Rio Colorado 44 develops and improves many of the ideas which made the success of 42 Air. It’s probably the best way for Rio Yachts to celebrate their 55th birthday.
1961, Sarnico, Lake Iseo. The Scarani family was starting their enterprise in boating. At the beginning it was wooden crafts, built in mahogany by skilled shipwrights and powered by Chris Craft and Rolls-Royce engines. Then came the years of “mass boating”, so it was time for small units built in fiberglass and sold by the thousands. Then again, they decided to upscale again and here we have Rio Yachts, large and prestigious boats well represented by the new Colorado 44.
Rio Colorado 44: the deck
It is hard to find a clear separation between external and internal space on board the Rio Colorado 44, although one of the main differences with the previous 42 Air (yeah, beside the two extra feet) is the dividing door between the cockpit and the salon. A glass door which can still be reduced to a minimum, so to create a unique area that, along with the opening hardtop, transforms Rio Colorado 44 in a proper open boat.
All in all, the only area to remain almost untouched is the foredeck, where the solarium plays the leading role. Why would anybody change that? The anchor winch is under the decking, while the generously sized passageways make it easy and safe to reach the bow thanks to railings on the outside and handrails hidden in the hardtop profile.
Talking of sunbathing, you can even remain in the cockpit because the dinette table is adjustable and turns into another sun bed. And if the sun gets too hot, a practical retractable awning provides shade over the area.
Three steps lead down to the swim platform, which can hydraulically lift to launch and haul a dinghy or a jet-ski.
Rio Colorado 44: the interiors
We’ve said of the dividing door that virtually disappears when it’s all open: it will be particularly appreciated as the galley is located to the back of the salon, midpoint of the square and the cockpit. A retractable TV screen leaves the room clean and unobstructed when closed, although when opened it can be in the way if you’re cooking. The beautiful design of the furniture is enhanced by the huge amount of light that comes from outside: I have rarely seen such a bright interior. That is why I suggest to go for the optional shade that filters the sun from the transparent roof. The dinette features another height adjustable table, while another small gem of design is the dahsboard the owner of our test boat (the very one pictured) still wanted analogue instruments, but it would look even better with just digital screens. The double seat for the driver has folding backrest to create a better support when piloting in upright position.
Five comfortable steps take us to the night deck. Actually, I encounter another living room, as requested by the owner, but this area could alternatively be used for a fourth cabin, a laundry room/pantry or a small office. Much light fills the air downstairs as well, creating a feeling of continuity with the upper deck.
The master cabin is amidships and takes the full beam, with good headroom by the entrance and along the port side, where there’s a low cabinet and a settee, while the rest of the cabin is lower to due to the bulkiness of the above square. The VIP cabin with a large center bed, a third cabin with bunk berths and two bathrooms complete the layout, and all the areas sport an elegant and cured touch as it’s customary for Rio Yachts.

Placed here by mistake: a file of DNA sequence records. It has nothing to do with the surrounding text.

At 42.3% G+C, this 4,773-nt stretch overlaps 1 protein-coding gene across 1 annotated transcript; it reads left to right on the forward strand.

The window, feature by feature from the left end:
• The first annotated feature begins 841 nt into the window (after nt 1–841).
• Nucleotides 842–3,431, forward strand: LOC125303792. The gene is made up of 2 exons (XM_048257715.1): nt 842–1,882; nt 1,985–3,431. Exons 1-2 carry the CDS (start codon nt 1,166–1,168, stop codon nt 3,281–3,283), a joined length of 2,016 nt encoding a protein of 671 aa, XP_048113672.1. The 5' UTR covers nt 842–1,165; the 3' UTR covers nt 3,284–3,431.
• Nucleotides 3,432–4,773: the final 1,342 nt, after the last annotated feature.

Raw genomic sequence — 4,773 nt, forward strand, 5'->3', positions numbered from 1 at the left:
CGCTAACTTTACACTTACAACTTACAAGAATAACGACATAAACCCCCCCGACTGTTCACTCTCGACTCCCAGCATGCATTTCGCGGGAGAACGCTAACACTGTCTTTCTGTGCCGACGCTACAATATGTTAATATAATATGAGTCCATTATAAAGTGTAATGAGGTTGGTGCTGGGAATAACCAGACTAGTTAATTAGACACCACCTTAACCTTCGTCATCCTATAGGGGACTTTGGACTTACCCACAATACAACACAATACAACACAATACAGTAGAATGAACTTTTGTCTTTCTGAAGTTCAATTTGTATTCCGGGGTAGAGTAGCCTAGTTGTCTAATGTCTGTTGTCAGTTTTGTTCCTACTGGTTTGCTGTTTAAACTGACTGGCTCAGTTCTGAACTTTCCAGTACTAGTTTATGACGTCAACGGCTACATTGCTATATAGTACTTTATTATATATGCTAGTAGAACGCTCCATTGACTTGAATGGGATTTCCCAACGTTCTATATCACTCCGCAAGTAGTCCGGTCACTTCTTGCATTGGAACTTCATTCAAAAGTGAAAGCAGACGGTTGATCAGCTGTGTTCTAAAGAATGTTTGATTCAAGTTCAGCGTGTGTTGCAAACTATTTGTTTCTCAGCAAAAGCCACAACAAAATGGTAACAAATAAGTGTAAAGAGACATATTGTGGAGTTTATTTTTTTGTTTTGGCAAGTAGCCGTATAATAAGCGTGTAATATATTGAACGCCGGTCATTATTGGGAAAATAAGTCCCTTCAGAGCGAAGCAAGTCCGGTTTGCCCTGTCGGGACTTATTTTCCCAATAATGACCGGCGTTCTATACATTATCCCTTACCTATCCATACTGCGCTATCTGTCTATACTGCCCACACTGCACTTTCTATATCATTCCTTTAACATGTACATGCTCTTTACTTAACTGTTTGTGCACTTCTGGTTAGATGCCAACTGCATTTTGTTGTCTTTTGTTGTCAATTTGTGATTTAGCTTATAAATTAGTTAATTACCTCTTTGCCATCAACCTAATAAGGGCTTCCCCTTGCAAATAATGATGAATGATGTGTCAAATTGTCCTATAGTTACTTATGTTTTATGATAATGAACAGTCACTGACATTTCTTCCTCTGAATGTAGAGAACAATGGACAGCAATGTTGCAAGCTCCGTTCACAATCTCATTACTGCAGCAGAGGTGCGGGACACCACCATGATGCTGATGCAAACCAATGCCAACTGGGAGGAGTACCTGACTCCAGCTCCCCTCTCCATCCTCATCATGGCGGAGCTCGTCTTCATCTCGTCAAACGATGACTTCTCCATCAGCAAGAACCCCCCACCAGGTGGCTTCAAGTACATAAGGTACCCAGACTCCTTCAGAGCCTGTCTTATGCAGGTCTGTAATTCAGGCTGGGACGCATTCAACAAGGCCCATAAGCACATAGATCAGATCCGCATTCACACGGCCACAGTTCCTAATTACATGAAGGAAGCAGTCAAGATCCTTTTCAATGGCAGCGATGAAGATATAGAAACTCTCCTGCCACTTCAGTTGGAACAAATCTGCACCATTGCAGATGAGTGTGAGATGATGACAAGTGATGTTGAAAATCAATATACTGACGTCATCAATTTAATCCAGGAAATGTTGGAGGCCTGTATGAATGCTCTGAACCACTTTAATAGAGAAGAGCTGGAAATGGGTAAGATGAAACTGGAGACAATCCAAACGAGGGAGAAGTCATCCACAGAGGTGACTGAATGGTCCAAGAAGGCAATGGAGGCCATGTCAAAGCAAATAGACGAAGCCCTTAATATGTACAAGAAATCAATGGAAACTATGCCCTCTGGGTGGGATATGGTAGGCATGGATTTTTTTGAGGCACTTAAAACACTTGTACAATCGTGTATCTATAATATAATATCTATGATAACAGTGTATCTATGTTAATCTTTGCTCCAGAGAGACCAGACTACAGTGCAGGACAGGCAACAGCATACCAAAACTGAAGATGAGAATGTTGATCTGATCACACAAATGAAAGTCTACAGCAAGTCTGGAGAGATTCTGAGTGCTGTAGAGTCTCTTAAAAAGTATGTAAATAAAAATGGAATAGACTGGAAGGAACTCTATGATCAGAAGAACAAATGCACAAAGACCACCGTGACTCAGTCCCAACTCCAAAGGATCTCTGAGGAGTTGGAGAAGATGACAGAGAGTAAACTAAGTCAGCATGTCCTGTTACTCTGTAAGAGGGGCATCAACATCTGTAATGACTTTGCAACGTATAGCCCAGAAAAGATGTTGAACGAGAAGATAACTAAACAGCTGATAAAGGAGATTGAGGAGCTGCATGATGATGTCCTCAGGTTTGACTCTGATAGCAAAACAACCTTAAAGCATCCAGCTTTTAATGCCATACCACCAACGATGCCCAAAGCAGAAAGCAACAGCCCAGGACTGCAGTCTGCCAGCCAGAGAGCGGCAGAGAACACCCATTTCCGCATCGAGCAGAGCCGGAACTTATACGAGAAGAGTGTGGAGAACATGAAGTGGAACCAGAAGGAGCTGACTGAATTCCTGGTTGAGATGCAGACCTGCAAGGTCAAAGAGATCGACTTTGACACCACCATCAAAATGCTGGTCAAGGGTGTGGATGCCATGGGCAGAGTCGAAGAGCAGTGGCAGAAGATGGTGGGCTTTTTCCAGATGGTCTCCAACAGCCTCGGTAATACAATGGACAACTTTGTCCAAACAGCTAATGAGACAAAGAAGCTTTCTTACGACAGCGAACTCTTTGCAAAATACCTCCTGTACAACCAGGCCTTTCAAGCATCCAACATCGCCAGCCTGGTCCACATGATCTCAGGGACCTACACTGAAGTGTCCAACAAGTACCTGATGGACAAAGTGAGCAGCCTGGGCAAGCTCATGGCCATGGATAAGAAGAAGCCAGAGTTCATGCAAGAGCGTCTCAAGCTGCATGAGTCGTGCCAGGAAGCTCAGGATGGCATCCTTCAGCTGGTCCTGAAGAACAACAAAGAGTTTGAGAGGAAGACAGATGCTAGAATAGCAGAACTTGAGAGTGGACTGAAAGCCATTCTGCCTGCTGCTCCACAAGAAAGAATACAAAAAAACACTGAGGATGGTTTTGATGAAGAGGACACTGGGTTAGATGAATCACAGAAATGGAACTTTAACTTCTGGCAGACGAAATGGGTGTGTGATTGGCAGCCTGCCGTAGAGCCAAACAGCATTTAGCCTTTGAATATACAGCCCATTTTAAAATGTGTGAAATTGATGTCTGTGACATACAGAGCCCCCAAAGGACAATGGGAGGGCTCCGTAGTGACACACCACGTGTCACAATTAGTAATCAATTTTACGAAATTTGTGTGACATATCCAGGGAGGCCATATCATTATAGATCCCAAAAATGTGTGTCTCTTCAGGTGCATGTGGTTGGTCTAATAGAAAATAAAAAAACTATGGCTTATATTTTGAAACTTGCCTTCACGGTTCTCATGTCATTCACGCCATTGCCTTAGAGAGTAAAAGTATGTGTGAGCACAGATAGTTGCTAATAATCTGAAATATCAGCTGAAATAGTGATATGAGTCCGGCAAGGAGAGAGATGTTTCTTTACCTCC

Rio Colorado 44: the test
The sea is not properly calm in the Gulf of Naples, in addition our Rio Colorado 44 carries eight passengers and all the equipment for the summer holidays of her owner. It seems unlikely that we could get to the top speed of 35 knots measured by the yard in their tests. Forecast promptly confirmed, although 32 knots at 3200 rpm are a very respectable performance, even without working too much on the trim tabs. Fuel consumption returns goor reads as well, considering that our boat mounts the larger engines, a pair of Cummins QSB 6.7 2 × 480 HP with shaft drives. If speed is not your priority, you can also opt for twin Volvo Penta D6 pair of 2 × 360 HP with stern drives.
Getting to plane takes a not-so-fast 14 seconds, but it’s certainly not the main concern of the pleasure boater. A more interesting number is the minimum plane speed held at 1900 rpm for 13.5 knots and a fuel consumption of 70.5 liters per hour. This figure almost doubles at cruising speeds of around 22/24 knots, still acceptable considering the size of the Rio Colorado 44. The drive shaft transmission asks a toll in the wide turning radius, while the hull, more devoted to cruising than to face rough seas, denounced some “uncertainty” when crossing the taller waves. the response of the structure, however, is excellent, emphasizing the robust build and the quality of materials and their couplings.
The driving position, at least for my (not so pronounced…) height, limits the view while sitting, but the seatback of the bench folds to offer an excellent stand-up position. And the issue is made even less relevant buy the behavior of the boat, which pulls up very little before getting to plane. Beside the large turning radius, Rio Colorado 44 replies promptly to all rudder inputs and always returns a safe feeling. It’s really a pleasure being at the helm, and not just because we are in the Gulf of Naples.
Read also our report of Rio Colorado 56
The numbers of Rio Colorado 44
Length overall 14.11 m (46ft 3in)
Beam 4.00 m (13ft 1in)
Displacement 12500 Kg
Engines Cummins QSB 6.7 2×480 HP
Fuel reserve 1400 l (370 US gal)
Freah water reserve 330 l (87 US gal)
CE design category B
Designer Marino Alfani
Moderate sea, temperature 30°C (86° F), clean hull, fuel 700 l (184 US gal), water 200 l (52 US gal), 8 passengers
Indicative price (VAT not included)
With Cummins QSB 6.7 2×480 HP € 520,000
with Volvo Penta D6 2×360 HP € 495,000